Is Fear Tempting You to Move Investments to Cash?

  By Martin Weisberg
Martin Weisberg

With all the recent talk about a possible global recession, should people move all their money into cash?

Most people are frightened by the financial news. Wouldn’t it be nice to have someone predict the market declines so you could move your investments out of the market into cash until the market decline is over, and then move back in to capture the next increase? Unfortunately no one has discovered a way to reliably predict the markets.

If a person is investing for only today or tomorrow, they should not even be in the market since the short-term return of the market is unknowable. However, if a person is investing for their retirement, their time frame is typically long-term, which can work to their advantage.

Without exception, the markets have recovered from all previous crises even though we experience fear and doubt during each crisis. If we can learn to tolerate temporary market declines, long-term investment portfolios can be invested in a balanced portfolio of non-correlated investments. In the event of a temporary market decline, if you need some money, the stable portion of your investment portfolio can be tapped into for cash. This will provide your other investments with the necessary time to recover during the next market upturn without selling them at a loss.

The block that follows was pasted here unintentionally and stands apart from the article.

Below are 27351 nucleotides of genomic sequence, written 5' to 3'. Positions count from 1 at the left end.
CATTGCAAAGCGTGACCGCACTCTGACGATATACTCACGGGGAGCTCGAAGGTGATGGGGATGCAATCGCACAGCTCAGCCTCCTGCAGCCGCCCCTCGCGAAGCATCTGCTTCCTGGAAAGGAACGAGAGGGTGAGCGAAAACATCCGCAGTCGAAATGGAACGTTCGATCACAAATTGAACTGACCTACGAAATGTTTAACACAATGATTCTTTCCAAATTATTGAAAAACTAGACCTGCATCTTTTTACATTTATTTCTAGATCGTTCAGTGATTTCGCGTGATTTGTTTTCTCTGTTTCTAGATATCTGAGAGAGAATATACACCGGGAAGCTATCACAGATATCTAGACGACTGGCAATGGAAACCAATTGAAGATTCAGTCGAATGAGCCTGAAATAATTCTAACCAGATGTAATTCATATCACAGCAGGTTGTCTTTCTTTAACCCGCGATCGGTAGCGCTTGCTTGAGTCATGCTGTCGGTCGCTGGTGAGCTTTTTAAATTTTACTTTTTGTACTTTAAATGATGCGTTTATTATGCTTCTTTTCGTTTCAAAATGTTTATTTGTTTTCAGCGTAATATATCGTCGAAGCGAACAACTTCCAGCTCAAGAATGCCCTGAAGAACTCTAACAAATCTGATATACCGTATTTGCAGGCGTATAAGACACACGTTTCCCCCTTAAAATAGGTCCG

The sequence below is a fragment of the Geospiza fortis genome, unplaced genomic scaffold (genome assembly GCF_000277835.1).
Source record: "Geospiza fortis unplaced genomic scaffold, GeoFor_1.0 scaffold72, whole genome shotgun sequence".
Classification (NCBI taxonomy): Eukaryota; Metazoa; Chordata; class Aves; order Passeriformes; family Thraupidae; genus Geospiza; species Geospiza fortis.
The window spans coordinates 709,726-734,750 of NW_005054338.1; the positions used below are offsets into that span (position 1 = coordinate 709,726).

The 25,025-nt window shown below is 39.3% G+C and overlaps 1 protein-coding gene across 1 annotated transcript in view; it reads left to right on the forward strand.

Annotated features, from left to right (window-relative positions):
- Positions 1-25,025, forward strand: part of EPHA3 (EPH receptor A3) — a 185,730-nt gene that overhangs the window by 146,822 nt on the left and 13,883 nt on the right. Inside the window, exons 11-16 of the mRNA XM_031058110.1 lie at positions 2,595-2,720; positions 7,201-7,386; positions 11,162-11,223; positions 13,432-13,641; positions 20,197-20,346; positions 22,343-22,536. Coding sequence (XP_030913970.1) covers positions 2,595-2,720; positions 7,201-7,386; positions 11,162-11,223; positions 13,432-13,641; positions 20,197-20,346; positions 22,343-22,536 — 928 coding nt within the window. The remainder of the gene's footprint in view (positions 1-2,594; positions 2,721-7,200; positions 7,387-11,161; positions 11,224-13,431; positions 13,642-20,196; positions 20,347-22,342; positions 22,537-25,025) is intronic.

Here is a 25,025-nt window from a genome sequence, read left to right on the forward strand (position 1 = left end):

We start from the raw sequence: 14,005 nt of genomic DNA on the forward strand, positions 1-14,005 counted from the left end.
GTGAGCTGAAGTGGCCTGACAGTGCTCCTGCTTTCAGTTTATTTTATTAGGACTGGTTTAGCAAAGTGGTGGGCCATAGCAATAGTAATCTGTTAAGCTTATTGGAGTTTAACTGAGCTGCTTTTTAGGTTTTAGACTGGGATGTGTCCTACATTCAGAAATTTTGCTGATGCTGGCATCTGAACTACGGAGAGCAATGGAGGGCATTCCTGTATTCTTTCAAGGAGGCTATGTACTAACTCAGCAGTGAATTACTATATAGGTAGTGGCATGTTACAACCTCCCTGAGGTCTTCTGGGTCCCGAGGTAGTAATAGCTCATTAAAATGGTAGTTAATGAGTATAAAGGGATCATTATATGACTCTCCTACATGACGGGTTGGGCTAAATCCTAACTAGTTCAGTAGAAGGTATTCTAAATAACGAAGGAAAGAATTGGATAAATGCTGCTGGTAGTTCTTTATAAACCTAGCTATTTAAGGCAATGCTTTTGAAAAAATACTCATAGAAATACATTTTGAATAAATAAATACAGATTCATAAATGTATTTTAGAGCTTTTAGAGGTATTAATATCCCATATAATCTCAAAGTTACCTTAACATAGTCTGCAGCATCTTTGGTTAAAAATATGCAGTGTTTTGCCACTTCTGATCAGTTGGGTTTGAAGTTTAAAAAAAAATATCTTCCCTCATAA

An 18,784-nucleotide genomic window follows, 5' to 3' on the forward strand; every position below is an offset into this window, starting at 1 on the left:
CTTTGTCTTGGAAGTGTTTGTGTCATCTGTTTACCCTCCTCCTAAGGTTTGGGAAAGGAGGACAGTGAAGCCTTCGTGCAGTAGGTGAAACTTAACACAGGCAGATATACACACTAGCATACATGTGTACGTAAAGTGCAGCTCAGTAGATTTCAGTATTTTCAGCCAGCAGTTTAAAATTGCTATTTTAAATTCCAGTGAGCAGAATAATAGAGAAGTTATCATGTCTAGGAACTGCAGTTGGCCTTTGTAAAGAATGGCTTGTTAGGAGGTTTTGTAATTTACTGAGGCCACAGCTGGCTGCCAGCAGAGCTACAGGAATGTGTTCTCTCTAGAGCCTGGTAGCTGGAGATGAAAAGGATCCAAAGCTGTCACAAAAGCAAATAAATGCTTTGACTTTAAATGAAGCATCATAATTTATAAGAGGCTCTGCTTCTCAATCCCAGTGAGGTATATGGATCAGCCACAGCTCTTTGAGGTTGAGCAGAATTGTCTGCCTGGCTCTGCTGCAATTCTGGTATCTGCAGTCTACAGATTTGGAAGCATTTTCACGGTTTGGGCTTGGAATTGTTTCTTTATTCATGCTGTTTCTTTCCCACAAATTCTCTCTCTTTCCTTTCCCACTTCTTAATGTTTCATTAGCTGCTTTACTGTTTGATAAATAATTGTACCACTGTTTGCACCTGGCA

You might ask: “What if someone is only a few years away from their retirement?”

There is a common misconception that people are investing until they retire, at which time they will place their all their money in bonds, CDs and annuities to provide income for their golden years.

However, many people face life expectancies of 30 or more years after they retire. In order to keep up with taxes and inflation, these people need to invest in a combination of stock and bond investments throughout retirement. The key is to invest with broad diversification while tolerating the inevitable fluctuations in portfolio values.

By investing into a globally diversified portfolio, the probability of earning meaningful long-term returns is very strong. Because this approach does not focus on individual companies but invests in thousands of companies, the likelihood of your investment capital permanently disappearing is virtually nonexistent. If domestic and foreign stocks and bonds are included, the likelihood is high that the overall portfolio will provide meaningful long-term returns.

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